• Thermostat:
    An accurate thermostat helps your AC maintain a comfortable air temperature in your home. All portable units on my left have reasonably accurate thermostats, so any will work well.
  • Remote Control:
    A good remote controller with a display makes operating your portable AC unit much easier. Every portable AC unit on my list has a remote, but some — like Honeywell and Cooper & Hunter — lack displays, limiting their usability.
  • Wi-Fi Connectivity:
    A smart portable air conditioner with Wi-Fi capability — such as Midea Duo — can connect to a smartphone or a voice control unit, like Alexa. This can make controlling the appliance very simple.

TL;DR: Separate hoses make it easier to install the unit, but at the cost of insulation.


How Do Dual-Hose Portable AC Units Work?

Dual-hose portable air conditioners draw air from outside your home instead of from the inside.

This makes them more efficient and powerful than single-hose units.

A single-hose model pulls in hot air from inside the room it’s placed in. This generates a negative pressure inside your home, causing warm outside air to seep in through cracks and gaps to replace the removed air. 

The encroaching warm air can re-heat your home and force the single-hose model to work harder.

Dual-hose units, on the other hand, use separate exhaust and intake hoses to expel and draw in air from outside your home. 

The dual-hose machine cools the air it pulls in and emits it into your home. 

The cooling process generates heat energy that the machine spews back out through the exhaust hose.

This method allows dual-hose units to cool your home much faster while eliminating the negative air pressure problem.

The only downside is that these machines generally cost more than single-hose units.

TL;DR: Dual hose ACs draw in air from outside instead of from the room. As such, they are more efficient at cooling as compared to single-hose portable ACs.

How We Review & Rank Our Product List

At Air Conditioner Lab, our team follows a similar process when evaluating all products reviews before formulating our final lists for readers.

We begin by gathering data sources directly from brands, e-commerce platforms, online retailers and press releases.

These are then added to a master file we use to compare features specifications from all Portable AC models. You can access this Portable AC Sheet Here.

Next, we narrow down all the products on the market by evaluating user reviews, ratings and feedback from a wide variety of online and in-person sources.

Our team then discusses and co-ordinates our first hand experiences using these products, as well as gather independent opinions and feedback through Youtube and customer reviews.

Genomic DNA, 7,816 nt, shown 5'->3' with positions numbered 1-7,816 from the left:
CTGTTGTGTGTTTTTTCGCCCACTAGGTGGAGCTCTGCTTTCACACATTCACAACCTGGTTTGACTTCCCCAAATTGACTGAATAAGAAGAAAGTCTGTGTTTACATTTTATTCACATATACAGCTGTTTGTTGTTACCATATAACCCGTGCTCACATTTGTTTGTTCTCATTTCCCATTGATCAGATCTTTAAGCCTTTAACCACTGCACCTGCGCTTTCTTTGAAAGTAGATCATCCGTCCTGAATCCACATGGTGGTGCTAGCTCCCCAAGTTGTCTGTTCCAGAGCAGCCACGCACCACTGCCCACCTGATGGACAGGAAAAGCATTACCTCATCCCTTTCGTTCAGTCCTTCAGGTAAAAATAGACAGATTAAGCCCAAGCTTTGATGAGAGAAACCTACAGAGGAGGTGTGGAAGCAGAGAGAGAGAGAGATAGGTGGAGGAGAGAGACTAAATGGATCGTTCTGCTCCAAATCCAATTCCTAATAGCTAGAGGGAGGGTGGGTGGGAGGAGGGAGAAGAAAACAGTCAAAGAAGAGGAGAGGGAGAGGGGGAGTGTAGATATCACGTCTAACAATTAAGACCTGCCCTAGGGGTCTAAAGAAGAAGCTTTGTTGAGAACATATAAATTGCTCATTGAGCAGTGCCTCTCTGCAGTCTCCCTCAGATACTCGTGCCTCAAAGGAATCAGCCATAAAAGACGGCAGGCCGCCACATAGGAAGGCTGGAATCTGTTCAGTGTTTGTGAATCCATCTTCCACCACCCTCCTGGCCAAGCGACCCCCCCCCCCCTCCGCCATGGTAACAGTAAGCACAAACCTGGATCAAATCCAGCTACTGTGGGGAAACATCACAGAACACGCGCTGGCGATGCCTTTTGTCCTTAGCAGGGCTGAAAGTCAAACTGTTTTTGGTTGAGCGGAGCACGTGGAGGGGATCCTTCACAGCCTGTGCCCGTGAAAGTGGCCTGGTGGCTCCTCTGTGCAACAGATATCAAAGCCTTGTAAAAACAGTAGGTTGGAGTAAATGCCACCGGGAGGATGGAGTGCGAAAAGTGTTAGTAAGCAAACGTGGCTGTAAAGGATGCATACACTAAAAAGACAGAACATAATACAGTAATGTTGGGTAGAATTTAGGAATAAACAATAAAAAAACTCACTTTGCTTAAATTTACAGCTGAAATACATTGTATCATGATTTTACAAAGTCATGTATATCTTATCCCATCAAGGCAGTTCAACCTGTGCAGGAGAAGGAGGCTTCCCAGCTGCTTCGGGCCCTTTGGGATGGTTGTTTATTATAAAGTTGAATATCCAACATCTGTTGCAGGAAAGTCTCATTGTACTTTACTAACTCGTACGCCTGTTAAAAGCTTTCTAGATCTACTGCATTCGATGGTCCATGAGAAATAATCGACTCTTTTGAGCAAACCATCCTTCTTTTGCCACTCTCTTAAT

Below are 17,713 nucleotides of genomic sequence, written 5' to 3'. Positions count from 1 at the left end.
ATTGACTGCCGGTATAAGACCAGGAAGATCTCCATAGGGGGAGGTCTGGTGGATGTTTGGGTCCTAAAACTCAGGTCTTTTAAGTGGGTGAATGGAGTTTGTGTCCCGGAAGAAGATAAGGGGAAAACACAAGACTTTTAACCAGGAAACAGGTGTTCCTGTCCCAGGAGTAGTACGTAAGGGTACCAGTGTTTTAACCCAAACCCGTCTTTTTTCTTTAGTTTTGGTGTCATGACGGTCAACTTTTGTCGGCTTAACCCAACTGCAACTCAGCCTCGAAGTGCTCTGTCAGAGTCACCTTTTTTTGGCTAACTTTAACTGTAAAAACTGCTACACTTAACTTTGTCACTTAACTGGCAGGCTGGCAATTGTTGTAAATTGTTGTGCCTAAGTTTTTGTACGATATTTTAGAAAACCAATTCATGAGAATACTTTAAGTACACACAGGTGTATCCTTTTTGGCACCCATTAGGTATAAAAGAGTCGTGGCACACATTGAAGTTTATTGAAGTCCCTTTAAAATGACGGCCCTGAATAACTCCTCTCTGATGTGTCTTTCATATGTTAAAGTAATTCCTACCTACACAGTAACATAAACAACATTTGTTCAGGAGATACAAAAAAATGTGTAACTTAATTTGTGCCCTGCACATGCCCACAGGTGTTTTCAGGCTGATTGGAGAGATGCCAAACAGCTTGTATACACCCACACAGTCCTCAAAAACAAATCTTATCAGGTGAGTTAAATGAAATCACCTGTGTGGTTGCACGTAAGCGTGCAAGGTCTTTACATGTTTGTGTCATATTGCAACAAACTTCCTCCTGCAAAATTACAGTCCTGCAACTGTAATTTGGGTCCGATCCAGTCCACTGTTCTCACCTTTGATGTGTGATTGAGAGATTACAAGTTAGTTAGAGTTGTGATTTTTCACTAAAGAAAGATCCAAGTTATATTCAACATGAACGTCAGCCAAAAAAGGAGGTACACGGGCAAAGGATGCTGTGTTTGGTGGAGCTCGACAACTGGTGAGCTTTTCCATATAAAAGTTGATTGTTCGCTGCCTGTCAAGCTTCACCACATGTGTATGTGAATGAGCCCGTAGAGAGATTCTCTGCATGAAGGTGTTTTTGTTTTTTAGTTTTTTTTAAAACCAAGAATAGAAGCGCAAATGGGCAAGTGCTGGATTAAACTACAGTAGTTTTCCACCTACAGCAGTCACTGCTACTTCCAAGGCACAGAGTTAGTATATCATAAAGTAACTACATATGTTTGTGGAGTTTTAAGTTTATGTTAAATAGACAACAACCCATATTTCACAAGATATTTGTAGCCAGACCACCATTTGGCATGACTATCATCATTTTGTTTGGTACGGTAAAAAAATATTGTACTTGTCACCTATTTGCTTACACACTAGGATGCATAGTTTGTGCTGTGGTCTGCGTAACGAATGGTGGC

FAQs

What Are The Benefits of Dual-Hose Portable ACs Over Single-Hose Models?

Dual-hose portable air conditioners cool indoor air faster and more efficiently than single-hose models. They are also generally better at filtering impurities out of the air.

Is A Dual-Hose Portable Air Conditioner Better?

A dual-hose portable air conditioner is more efficient in terms of cooling than a single-hose one. However, they also tend to be more expensive and may be louder than comparable single-hose units.

Do You Have to Drain a Dual-Hose Portable Air Conditioner?

You generally don’t have to drain most dual-hose air conditioners as they recycle condensation water to cool their components.

If you live in a region with a very high humidity level, your portable AC may need some help from a drain line.

Can you Convert Single-Hose AC to Dual-Hose Configuration?

You may be able to convert a single-hose AC model to a dual-hose configuration by building a makeshift hose adapter over the intake vent.

Yet, it can be difficult and is far from a perfect solution, so for most users, buying a new dual-hose AC is often the best solution.

So, Which Dual Hose Portable AC Unit Should You Buy?

Dual-hose portable air conditioners can be cost-effective and powerful options for cooling large rooms. 

With my buying guide, you can now confidently purchase the best dual-hose portable AC for your home.

If you’re still wondering about which model has the best features for you, here are my personal Top 3 portable AC units:

My #1 Recommendation
Whynter ARC-14S

  • Strong cooling capacity for even large rooms
  • Double filters keep indoor air very clean
  • Long exhaust hoses make positioning easy
  • Well-functioning self-drainage keeps your home dry
  • Sleek design

References: 

  1. https://www.c3controls.com/white-paper/what-is-overload-protection/
  2. https://www.calculator.net/btu-calculator.html
  3. https://www.energystar.gov/products/heating_cooling/air_conditioning_room/key_product_criteria
  4. https://www.mdhearingaid.com/blog/decibel-chart/
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Josh Mitchell

Founder

Josh Mitchell
My name is Josh and I am obsessed with home appliances. From portable AC units to heaters and air purifiers, I enjoy testing, learning and using these devices to improve the air quality inside my family home.

My Favorite Home Appliance?

Midea U Shaped Window Air Conditioner